still Tuesday, Halgary 23rd
33. Ambrose Of Nottridge Begins His Run
A fleet of five JL-90 jetfoil craft edged away from Sanvo, heading out from the group of islands which sprawls up to fifty miles from the western coast of the county of Stanton. As they plunged into a black night, Ambrose Mellbury was sitting crouched over the radar screen in the darkened wheelhouse of the lead vessel.
His decoy fleet of two ageing cabin cruisers, under the command of young Armand Rivaud, had just reached the horizon, making a mere fifteen knots on muffled engines. Both fleets were running at a slight angle to the rolling ocean surges, making for Astrik Bay on the border between the counties of Lesham and Westel.
The radio operator bobbed up from his cramped compartment to deliver a signal and to have a look at the night. He had intercepted what appeared to be a random scrap of conversation. But the time and the frequency had told him that Ambrose's second in command had left Haitain on time with his cargo of spirits. "Bekker's on his way. No problems," he reported.
"Let's hope it stays that way," replied Ambrose, tightening one of the straps of his seat web as a defence against the erratic motion of the jetfoil. It was most stable at the highest cruising speed.
"Looks nice out there." Finding the pressing blackness of the overcast night unappetising, the radio operator retired below to his equipment and a cup of synth-café.
"Good night for it," remarked the helmsman, peering into the darkness. In spite of all the advanced instruments, offensive and defensive radars, jamblers for unfriendly electronics and other products of the modern age, he still preferred to keep a good pair of eyes in reserve.
34. By Moby To Lesten Island
Marco sounded both relieved and tired when he announced, "We're here."
Sovershend dropped the stub of his fourth cigarette into the snuffer and lifted his eyes from the radio dial. "Can't see anything. Oh, yes! I can now." About three hundred yards ahead, according to the radar, he could see a dark hump against the darker sky, and a line of something lighter in front of it.
"Right on the button." Marco pointed to the clock, which was showing: 23:44 - 35.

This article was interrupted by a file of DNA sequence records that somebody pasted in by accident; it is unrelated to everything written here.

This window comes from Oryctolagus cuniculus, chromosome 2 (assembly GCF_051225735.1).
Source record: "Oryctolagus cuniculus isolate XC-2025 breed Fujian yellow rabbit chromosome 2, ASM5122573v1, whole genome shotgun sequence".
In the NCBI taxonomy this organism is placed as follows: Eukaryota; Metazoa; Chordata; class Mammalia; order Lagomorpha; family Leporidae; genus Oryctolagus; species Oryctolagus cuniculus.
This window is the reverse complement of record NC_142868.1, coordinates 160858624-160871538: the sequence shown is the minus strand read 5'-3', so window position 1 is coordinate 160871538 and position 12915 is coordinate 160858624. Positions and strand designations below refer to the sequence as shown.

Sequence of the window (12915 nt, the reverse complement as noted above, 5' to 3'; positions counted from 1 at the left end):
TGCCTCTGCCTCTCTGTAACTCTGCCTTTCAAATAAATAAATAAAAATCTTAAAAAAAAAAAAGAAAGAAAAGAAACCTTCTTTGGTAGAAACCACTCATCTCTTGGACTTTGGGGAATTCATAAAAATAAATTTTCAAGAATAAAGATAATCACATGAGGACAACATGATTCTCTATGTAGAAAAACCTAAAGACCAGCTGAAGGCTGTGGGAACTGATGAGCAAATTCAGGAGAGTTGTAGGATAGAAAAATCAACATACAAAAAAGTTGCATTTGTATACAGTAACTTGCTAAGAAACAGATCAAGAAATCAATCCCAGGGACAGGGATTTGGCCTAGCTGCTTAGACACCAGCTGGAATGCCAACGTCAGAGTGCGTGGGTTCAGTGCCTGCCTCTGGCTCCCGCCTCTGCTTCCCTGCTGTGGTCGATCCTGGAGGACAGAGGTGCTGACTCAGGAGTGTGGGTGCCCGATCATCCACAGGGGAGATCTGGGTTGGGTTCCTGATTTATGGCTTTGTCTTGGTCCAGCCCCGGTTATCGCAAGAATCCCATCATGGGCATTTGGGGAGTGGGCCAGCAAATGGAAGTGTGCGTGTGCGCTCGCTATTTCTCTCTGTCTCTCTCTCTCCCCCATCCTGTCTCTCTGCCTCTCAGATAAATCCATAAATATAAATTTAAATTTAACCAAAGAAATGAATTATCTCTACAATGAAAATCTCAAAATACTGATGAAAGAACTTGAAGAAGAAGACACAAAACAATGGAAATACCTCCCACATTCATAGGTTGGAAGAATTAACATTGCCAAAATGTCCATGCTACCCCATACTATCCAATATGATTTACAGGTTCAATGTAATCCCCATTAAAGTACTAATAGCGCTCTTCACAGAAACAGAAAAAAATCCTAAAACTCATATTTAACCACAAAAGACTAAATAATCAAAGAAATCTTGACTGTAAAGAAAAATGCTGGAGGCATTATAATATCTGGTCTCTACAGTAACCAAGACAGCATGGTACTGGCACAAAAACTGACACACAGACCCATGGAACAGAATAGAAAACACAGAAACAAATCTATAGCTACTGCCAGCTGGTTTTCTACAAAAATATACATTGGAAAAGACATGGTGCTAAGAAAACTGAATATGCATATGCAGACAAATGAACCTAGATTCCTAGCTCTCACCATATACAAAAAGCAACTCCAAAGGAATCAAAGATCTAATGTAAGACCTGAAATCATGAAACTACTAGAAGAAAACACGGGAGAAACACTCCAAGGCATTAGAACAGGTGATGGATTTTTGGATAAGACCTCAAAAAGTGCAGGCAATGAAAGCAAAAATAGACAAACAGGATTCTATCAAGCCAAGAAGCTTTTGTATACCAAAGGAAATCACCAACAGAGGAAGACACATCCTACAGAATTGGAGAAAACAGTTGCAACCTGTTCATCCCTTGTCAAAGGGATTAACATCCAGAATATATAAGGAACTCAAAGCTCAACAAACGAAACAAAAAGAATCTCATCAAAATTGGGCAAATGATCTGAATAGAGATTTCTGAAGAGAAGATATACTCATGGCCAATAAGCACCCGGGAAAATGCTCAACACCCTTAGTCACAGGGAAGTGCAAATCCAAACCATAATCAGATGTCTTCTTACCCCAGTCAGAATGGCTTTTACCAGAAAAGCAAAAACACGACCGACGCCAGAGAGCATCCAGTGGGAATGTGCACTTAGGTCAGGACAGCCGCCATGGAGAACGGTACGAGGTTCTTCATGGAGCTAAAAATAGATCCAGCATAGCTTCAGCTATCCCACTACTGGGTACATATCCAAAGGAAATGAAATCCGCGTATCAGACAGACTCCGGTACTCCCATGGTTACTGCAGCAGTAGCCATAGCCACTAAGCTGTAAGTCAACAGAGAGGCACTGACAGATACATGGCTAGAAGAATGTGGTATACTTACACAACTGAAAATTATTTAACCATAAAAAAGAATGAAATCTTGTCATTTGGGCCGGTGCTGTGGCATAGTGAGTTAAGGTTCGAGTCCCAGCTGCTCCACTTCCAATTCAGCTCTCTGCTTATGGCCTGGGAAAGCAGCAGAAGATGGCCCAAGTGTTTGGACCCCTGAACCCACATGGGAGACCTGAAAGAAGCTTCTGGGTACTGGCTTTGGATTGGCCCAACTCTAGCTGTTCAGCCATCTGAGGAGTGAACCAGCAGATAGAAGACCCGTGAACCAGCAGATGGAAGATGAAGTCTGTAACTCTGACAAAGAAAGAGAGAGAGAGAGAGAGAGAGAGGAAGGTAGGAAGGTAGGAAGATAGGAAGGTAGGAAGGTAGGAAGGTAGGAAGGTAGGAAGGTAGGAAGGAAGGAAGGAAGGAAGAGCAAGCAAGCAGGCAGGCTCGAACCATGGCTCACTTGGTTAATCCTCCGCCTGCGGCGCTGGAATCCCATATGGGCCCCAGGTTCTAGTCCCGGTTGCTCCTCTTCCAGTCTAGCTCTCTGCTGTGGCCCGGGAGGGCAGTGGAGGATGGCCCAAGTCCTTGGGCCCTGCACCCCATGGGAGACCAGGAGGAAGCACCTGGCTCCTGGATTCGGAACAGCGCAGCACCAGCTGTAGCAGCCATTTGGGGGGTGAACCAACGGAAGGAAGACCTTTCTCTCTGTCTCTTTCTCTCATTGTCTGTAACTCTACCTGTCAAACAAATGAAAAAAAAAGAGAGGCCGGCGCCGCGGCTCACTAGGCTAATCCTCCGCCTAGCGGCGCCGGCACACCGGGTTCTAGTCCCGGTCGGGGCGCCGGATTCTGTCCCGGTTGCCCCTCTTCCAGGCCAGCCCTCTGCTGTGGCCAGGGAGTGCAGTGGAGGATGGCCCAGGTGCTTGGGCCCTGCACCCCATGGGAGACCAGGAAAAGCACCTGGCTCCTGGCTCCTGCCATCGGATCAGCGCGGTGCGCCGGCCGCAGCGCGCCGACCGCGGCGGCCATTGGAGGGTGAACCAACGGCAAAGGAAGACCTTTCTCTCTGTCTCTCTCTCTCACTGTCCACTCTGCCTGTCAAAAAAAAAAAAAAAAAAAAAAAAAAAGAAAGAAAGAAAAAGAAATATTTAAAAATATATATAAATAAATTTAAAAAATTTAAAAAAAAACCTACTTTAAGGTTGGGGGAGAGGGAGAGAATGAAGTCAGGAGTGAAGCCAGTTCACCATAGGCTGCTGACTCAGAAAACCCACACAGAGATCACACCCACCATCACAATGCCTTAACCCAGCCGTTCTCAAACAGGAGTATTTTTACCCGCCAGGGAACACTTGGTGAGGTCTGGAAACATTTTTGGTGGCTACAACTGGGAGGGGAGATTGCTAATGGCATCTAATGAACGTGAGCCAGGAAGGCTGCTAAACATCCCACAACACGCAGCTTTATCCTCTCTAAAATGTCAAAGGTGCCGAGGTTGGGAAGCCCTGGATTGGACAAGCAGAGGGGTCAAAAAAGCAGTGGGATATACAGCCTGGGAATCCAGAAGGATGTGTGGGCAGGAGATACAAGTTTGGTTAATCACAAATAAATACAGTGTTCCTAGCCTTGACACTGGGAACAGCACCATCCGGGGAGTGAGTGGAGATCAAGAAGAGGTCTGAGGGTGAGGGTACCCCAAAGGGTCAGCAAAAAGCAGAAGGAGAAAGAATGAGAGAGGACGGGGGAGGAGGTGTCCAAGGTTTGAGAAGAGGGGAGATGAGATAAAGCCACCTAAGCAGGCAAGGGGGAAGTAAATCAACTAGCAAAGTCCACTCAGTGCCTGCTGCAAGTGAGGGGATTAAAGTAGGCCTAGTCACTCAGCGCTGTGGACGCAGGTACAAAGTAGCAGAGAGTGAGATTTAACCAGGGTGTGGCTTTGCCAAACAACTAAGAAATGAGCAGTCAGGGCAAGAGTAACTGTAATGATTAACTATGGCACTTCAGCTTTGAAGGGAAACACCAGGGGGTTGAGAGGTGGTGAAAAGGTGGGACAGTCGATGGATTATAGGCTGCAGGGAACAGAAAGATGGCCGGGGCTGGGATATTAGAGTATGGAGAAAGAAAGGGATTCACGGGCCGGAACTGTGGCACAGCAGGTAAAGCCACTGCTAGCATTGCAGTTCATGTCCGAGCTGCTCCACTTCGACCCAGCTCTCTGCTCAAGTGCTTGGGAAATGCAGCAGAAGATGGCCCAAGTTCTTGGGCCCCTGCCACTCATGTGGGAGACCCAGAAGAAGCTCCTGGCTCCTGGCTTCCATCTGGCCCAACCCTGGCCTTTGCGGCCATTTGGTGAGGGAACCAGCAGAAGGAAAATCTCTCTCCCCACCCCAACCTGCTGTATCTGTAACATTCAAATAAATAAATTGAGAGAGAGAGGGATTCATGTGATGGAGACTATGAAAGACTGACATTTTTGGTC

The Mobys crossed the shore line and headed for a torch and the stream of rapid dots flashing in their direction. They landed in a grassy crater, entering via an opening on the seaward side. Tiger called an enthusiastic greeting to the three men standing beside a dark Range Rider four-wheel-drive vehicle. They hurried over to her Moby to confer rapidly, then two of them got busy with the refuelling operation.
An electric pump powered by batteries in the back of the Range Rider transferred jet fuel from a series of fifty gallon drums. The pilots and Sovershend watched from a safe distance, smoking John's cigarettes and exchanging shop talk about the performance of their machines.
A cold wind from the sea made them clip the seals on their outer garments up to the neck. When Andrayem blasted his cigarette end into the air, the wind seized it and lifted it over to the refuellers. Fortunately, neither of them noticed the glowing missile hurtle past them.
"Looks like the weather's on the way," John remarked in Camerlish coloured with both Belldan and Ferran accents.
"It's weird to want rain when you're flying," added Marco.
Andrayem lit another cigarette and snorted his contempt for the weather.
Sovershend decided that the Belldans had received one of the get-you-by electronic language implant courses, which concentrate on vocabulary, grammar and speech patterns, but pay little attention to other than the basics of pronunciation. ‘Get the words right, no matter how they sound', was the policy of some language courses. And enough people agreed with them to make their authors rich.
The Mobys were ready to continue within fifteen minutes. Tiger Farges whistled imperially to the other pilots. When the light mounted on the backs of the Range Rider went out, Sovershend found that he could see nothing outside the cockpit of his Moby.
Making no attempt to maintain formation, the Mobys drifted to the shore, striking wide gaps in the breakers. They resumed their stations as they began to outrun clouds of spray from a rising sea. Air-speed integrators wound up to cruising speed. Sovershend felt his nerves stringing tighter as the Mobys set course for the estuary of the River Capse.